Thermo Fisher Scientific Expands Viral Vector Manufacturing at Plainville, Massachusetts, Facility
According to company officials, the $180 million project will more than double the company's commercial viral vector capacity to support increasing demand for the development and manufacture of gene therapies and vaccines.
Construction of the new 290,000-square-foot facility is expected to be completed in 2022. The project will add more than 200 jobs and complement the company's new or recently expanded capacity in Lexington and Cambridge, Massachusetts, and Alachua, Florida.
"The Plainville expansion significantly enhances our 'start here, stay here' strategy, ensuring that customers have an uninterrupted pathway from development through commercialization," said Michel Lagarde, executive vice president of Thermo Fisher Scientific. "Between Plainville and our other expanded sites in the U.S., we're increasing viral vector production to accelerate cell and gene therapy innovation, giving hope to more patients everywhere."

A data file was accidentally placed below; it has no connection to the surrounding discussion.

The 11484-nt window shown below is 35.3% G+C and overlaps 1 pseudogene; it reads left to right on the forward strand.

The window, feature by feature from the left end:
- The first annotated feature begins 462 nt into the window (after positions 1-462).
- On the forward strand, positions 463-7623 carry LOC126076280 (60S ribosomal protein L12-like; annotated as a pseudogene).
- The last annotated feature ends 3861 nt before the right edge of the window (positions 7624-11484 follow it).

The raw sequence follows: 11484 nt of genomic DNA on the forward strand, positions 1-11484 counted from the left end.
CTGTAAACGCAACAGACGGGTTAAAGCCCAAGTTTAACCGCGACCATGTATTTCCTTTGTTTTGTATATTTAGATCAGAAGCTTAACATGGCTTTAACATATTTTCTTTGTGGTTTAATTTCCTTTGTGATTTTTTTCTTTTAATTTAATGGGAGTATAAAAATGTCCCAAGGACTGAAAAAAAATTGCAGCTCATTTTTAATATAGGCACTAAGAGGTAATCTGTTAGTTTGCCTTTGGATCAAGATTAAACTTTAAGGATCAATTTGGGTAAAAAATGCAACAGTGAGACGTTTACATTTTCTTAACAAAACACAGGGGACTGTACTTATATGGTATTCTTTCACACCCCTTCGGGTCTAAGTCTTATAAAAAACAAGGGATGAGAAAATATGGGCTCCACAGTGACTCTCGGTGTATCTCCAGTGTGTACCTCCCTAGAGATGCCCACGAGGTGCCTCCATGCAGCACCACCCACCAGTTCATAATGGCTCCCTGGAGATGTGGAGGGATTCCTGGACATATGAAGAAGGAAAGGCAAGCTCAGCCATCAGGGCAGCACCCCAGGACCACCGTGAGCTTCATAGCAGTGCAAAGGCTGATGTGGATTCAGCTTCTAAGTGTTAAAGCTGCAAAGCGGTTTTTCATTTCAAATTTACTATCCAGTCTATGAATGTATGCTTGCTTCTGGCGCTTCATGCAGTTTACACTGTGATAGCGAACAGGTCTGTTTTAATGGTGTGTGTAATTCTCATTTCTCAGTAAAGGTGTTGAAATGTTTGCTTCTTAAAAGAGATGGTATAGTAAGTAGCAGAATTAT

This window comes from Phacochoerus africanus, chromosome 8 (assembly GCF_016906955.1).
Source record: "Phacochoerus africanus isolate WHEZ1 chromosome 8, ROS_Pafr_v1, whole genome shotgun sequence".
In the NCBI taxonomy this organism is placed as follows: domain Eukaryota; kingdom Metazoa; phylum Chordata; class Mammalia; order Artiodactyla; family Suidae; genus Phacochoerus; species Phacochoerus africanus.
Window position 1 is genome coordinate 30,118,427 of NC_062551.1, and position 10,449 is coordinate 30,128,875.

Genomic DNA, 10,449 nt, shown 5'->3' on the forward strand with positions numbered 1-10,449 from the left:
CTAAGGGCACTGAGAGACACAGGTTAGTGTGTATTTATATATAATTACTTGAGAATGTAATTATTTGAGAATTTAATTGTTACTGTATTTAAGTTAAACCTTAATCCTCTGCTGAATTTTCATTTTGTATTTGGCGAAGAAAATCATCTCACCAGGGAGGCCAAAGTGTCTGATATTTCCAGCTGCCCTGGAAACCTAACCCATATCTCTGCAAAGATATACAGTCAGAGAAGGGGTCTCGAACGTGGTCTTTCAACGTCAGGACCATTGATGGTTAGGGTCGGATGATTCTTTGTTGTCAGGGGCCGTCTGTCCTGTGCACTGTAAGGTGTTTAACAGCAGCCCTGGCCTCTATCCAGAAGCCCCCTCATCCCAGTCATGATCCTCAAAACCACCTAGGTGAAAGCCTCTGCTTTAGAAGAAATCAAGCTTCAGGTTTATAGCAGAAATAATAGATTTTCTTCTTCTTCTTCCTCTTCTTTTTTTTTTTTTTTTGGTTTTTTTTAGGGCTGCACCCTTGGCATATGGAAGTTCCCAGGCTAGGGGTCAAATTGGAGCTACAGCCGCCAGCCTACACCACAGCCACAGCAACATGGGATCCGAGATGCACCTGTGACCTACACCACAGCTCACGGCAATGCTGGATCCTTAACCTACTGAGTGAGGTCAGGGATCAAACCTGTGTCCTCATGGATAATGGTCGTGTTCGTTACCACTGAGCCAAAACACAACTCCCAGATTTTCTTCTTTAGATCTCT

The Plainville site will offer a flexible and scalable configuration of laboratory and production suites co-located with adjacent warehousing and office space. An onsite engineering laboratory will help customers develop turnkey production platforms that enable them to rapidly transition to commercial-scale operations when ready. As with its other viral vector development and manufacturing sites, Thermo Fisher's Plainville site will attract a diverse workforce of scientists, quality control specialists and production teams.
Thermo Fisher strategically selected Plainville to capitalize on its expertise at other Massachusetts locations and draw upon the strong talent pool in the Greater Boston area. The state-of-the-art facility will feature digital connectivity and capabilities that enable operational efficiencies, high quality, data visibility and advanced operator training.
Lagarde added, "The global race to develop new transformative medicines illustrates how important it is for our customers to have access to surge capacity as well as flexibility to adapt and change therapeutic platforms, whether they are developing a new viral vector for a novel therapy or the next life-saving cancer treatment."
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